If your kidney specialist cannot determine what caused your kidney issues, then ask…
What stage am I in?
There are 5 stages of kidney disease (6 if you count kidney failure on dialysis). By understanding your stage you can “speak kidney” with others that are also going through similar stages.
Someone in stage 3 kidney disease is much different compared to someone in stage 5 kidney disease.
Is there other testing I should have done?
Certain testing may be helpful in determining what the cause is. For example, IgA nephropathy can be confirmed with a biopsy. Goodpasture’s Syndrome is confirmed with antibody tests.
When you discuss additional testing with your doctor, it will likely bring you peace of mind to check that the testing will not cause further damage to your kidneys (or to review the pros and cons of further testing).
In some cases, a kidney biopsy may not be necessary.
Why am I taking this medication?
I am a huge advocate for knowing exactly what the purpose is of each medication you take. I often will ask my clients to explain to me in their own words what their medications are for. This is to help them understand their medical plan.
Be sure to take notes about this! It’s great to use that “healthbook” and list out your medications as well as the dosing, purpose, and potential side effects to monitor.
Keep in mind that some medications can influence your nutrition as they may either retain or release potassium from your body.
What should I be tracking on my own? (And when? And how often?)
It’s great to check with your kidney specialist about this because it will give you the understanding of what is the most important from your doctor’s perspective.
When you return for your next appointment, you’ll have the details of what they want to discuss with you. Some examples include;
- Blood pressure
- Blood sugars
- Medication (dosing, timing, etc.)
How often can I get my labs drawn?
There are many factors to consider when looking at the frequency of your lab draws. Your health insurance may have restrictions or your doctor may have restrictions.
Lab draws every 6 months is a common frequency for lab checks.
If you have late-stage kidney disease (stage 4-5), you may get lab draws done every 3 months, monthly or even every other week.
Remember: it’s not just about checking the numbers. It’s also about doing something in between your results to see better numbers.
What should I track within my lab results?
Besides the most common ones, is there something your kidney specialist wants you to monitor closely?
If you’d like to learn more about lab results, read my article about the Renal Function Panel!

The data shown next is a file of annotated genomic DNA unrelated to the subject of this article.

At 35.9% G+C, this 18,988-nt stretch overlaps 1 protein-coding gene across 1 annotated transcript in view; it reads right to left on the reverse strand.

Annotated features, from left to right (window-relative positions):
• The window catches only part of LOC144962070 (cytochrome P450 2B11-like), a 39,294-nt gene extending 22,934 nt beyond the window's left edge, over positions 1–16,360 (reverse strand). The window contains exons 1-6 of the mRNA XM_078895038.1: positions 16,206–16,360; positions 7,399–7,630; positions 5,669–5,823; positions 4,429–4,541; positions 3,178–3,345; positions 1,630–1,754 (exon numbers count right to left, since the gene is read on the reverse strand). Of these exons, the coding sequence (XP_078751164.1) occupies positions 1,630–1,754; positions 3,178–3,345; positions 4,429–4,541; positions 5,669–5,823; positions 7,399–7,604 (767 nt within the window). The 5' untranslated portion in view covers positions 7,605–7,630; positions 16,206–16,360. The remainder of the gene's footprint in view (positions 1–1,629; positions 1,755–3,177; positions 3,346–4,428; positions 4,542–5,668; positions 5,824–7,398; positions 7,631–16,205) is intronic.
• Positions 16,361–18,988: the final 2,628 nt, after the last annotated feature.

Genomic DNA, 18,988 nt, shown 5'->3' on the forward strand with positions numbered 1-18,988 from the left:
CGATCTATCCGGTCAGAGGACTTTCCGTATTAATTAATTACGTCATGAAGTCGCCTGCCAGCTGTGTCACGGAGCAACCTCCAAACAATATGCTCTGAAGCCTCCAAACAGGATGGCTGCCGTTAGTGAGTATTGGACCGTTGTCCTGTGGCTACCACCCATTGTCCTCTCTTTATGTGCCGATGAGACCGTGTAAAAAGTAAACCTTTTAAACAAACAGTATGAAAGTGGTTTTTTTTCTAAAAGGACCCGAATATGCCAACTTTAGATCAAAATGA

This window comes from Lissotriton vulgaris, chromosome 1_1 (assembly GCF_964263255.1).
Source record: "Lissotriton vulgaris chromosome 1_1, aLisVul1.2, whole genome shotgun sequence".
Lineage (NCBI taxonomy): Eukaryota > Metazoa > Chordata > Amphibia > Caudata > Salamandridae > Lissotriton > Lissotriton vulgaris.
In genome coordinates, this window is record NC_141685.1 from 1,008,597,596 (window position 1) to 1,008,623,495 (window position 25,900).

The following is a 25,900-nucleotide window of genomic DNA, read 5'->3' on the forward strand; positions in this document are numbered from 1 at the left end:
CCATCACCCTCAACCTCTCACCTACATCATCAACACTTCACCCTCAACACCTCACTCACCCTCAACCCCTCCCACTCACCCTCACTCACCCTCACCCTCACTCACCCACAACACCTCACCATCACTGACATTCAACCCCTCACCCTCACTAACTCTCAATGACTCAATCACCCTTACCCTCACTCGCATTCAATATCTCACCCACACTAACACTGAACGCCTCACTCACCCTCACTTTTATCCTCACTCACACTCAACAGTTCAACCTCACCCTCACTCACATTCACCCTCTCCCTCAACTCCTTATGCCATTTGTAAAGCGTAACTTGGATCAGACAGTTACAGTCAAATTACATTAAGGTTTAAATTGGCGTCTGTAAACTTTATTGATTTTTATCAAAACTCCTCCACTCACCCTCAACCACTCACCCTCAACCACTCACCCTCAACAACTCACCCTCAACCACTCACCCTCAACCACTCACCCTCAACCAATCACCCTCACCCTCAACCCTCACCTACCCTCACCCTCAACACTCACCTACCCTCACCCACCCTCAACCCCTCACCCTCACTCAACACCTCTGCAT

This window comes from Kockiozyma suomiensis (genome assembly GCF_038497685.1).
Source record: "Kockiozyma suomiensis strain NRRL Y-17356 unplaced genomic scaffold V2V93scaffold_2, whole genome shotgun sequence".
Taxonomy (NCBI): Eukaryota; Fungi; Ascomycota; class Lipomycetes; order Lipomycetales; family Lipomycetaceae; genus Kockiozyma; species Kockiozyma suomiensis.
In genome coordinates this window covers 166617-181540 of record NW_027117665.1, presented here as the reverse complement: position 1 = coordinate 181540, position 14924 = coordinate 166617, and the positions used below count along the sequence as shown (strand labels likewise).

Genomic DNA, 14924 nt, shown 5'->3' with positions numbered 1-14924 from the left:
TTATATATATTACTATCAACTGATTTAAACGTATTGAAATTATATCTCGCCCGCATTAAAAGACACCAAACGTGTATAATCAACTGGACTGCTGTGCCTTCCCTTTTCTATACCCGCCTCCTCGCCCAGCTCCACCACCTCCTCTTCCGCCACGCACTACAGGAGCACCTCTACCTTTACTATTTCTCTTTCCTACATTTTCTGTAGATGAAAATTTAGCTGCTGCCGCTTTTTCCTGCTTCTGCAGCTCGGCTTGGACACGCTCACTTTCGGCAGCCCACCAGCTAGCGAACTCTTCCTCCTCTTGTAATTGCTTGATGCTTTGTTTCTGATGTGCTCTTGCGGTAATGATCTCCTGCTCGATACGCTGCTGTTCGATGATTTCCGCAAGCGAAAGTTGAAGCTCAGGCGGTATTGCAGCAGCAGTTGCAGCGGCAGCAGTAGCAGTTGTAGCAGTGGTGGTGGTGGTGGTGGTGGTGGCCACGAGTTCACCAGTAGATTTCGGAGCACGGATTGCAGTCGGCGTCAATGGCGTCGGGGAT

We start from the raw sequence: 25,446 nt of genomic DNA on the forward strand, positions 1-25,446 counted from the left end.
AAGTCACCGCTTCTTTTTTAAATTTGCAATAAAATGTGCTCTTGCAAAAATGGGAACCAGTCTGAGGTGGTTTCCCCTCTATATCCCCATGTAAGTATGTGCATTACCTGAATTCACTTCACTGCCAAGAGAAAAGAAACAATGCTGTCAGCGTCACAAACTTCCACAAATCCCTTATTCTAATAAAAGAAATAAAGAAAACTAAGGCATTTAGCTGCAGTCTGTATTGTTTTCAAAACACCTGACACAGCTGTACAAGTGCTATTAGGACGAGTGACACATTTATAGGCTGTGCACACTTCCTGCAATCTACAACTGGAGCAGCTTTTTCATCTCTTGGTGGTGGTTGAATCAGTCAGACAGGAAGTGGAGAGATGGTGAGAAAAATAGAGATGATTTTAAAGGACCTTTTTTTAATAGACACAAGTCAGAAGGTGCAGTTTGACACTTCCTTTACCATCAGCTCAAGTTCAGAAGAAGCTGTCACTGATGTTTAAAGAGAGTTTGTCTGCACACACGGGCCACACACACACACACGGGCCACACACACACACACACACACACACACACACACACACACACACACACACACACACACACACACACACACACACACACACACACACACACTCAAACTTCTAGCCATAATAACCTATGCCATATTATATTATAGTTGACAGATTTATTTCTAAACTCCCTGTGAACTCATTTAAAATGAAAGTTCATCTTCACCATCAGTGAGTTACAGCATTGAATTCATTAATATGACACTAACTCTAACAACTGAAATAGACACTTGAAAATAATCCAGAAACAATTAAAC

Will you please refer me to a renal dietitian?
Diet and nutrition can make a huge impact on every stage of kidney disease. Even in stage 1, there are big things that we can do to keep your kidneys safe.
Not every kidney specialist feels there is an important role for nutrition with early stages of CKD. (This is where they and I disagree!) If that’s the case, it doesn’t mean they’re a bad doctor – it’s just not their area of expertise!
You can find a renal dietitian on your own by going through your health insurance network or checking the list of renal dietitians on the National Kidney Foundation’s dietitian directory.
For those living outside the United States, check this listing of other dietetic associations for different countries.
Can I get a copy of the note from today with details about our plan?
You can ask for details of your session to be provided in writing for future reference or to include in your notebook.
Your doctor will likely already be sending your primary care physician a note regarding your kidney health.
As a renal dietitian, I always provide private clients with a Nutrition Treatment Plan Summary at the end of every session so they can look back to review what we discussed as well as our plan moving forward.
When should my next appointment be and how often should I see you?
They will likely have you schedule your next appointment before leaving, but understanding the frequency of your appointment can be helping in planning ahead.
Download a Free Copy of These Questions!
Click here or the image below to download your free copy of the questions described above. Print as many copies as you like for future nephrologist appointments.
Watch the Video about Working with Your Kidney Specialist
The time with your kidney specialist is short but extremely valuable. You’ll be able to make the most of your appointment by planning ahead.
It’s your health and your life that are the focus! It needs to be your priority to come to the appointment prepared.
Your doctor will help support you and provide recommendations to help you protect your kidneys but at the end of the day, it’s all up to you about what you do with your treatment plan.
Comment below if this has helped you with your own kidney specialist appointment!
Jen Hernandez is a registered dietitian and board-certified specialist in renal nutrition. She has nearly a decade of experience with kidney disease patients in all stages - from stage 1 through kidney transplant. Jen writes on the blog of Plant-Powered Kidneys to help reach and teach more kidney patients about how they can enjoy more foods in a plant-based diet while protecting kidney health.